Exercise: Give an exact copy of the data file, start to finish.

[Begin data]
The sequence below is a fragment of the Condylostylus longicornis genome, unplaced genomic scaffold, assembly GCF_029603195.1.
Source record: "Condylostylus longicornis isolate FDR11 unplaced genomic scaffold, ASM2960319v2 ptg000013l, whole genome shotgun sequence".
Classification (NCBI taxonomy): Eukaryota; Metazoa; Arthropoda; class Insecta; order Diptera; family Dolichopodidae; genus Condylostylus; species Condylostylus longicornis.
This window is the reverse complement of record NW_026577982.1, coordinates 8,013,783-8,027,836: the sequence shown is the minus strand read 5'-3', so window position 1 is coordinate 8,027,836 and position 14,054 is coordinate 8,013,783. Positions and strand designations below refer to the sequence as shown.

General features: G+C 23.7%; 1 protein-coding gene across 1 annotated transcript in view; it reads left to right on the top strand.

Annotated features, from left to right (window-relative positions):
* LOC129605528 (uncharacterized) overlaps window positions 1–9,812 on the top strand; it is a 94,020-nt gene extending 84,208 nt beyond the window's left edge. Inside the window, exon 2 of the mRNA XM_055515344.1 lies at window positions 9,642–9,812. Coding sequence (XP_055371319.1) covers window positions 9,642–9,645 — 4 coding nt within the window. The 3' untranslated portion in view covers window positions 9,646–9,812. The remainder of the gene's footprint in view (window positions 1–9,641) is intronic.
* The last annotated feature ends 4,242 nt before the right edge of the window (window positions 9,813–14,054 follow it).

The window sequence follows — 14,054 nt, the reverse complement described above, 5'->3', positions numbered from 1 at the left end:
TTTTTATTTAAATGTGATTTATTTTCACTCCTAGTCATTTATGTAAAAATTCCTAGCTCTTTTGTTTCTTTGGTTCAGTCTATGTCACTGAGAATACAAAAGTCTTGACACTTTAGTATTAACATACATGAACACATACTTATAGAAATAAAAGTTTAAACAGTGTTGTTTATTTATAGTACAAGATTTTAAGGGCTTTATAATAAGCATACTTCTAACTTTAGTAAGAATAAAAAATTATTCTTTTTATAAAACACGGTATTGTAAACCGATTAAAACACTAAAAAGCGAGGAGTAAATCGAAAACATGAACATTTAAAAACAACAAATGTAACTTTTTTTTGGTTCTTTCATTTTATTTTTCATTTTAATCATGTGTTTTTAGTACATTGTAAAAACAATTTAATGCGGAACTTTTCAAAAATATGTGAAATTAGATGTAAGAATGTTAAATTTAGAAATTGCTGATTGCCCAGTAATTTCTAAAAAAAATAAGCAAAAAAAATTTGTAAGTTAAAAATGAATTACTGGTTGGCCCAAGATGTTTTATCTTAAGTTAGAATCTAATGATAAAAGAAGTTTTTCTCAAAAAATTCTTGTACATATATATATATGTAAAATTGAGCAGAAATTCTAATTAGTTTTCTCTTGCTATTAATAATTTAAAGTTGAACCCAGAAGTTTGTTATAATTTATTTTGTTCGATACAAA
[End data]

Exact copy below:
The sequence below is a fragment of the Condylostylus longicornis genome, unplaced genomic scaffold, assembly GCF_029603195.1.
Source record: "Condylostylus longicornis isolate FDR11 unplaced genomic scaffold, ASM2960319v2 ptg000013l, whole genome shotgun sequence".
Classification (NCBI taxonomy): Eukaryota; Metazoa; Arthropoda; class Insecta; order Diptera; family Dolichopodidae; genus Condylostylus; species Condylostylus longicornis.
This window is the reverse complement of record NW_026577982.1, coordinates 8,013,783-8,027,836: the sequence shown is the minus strand read 5'-3', so window position 1 is coordinate 8,027,836 and position 14,054 is coordinate 8,013,783. Positions and strand designations below refer to the sequence as shown.

General features: G+C 23.7%; 1 protein-coding gene across 1 annotated transcript in view; it reads left to right on the top strand.

Annotated features, from left to right (window-relative positions):
* LOC129605528 (uncharacterized) overlaps window positions 1–9,812 on the top strand; it is a 94,020-nt gene extending 84,208 nt beyond the window's left edge. Inside the window, exon 2 of the mRNA XM_055515344.1 lies at window positions 9,642–9,812. Coding sequence (XP_055371319.1) covers window positions 9,642–9,645 — 4 coding nt within the window. The 3' untranslated portion in view covers window positions 9,646–9,812. The remainder of the gene's footprint in view (window positions 1–9,641) is intronic.
* The last annotated feature ends 4,242 nt before the right edge of the window (window positions 9,813–14,054 follow it).

The window sequence follows — 14,054 nt, the reverse complement described above, 5'->3', positions numbered from 1 at the left end:
TTTTTATTTAAATGTGATTTATTTTCACTCCTAGTCATTTATGTAAAAATTCCTAGCTCTTTTGTTTCTTTGGTTCAGTCTATGTCACTGAGAATACAAAAGTCTTGACACTTTAGTATTAACATACATGAACACATACTTATAGAAATAAAAGTTTAAACAGTGTTGTTTATTTATAGTACAAGATTTTAAGGGCTTTATAATAAGCATACTTCTAACTTTAGTAAGAATAAAAAATTATTCTTTTTATAAAACACGGTATTGTAAACCGATTAAAACACTAAAAAGCGAGGAGTAAATCGAAAACATGAACATTTAAAAACAACAAATGTAACTTTTTTTTGGTTCTTTCATTTTATTTTTCATTTTAATCATGTGTTTTTAGTACATTGTAAAAACAATTTAATGCGGAACTTTTCAAAAATATGTGAAATTAGATGTAAGAATGTTAAATTTAGAAATTGCTGATTGCCCAGTAATTTCTAAAAAAAATAAGCAAAAAAAATTTGTAAGTTAAAAATGAATTACTGGTTGGCCCAAGATGTTTTATCTTAAGTTAGAATCTAATGATAAAAGAAGTTTTTCTCAAAAAATTCTTGTACATATATATATATGTAAAATTGAGCAGAAATTCTAATTAGTTTTCTCTTGCTATTAATAATTTAAAGTTGAACCCAGAAGTTTGTTATAATTTATTTTGTTCGATACAAA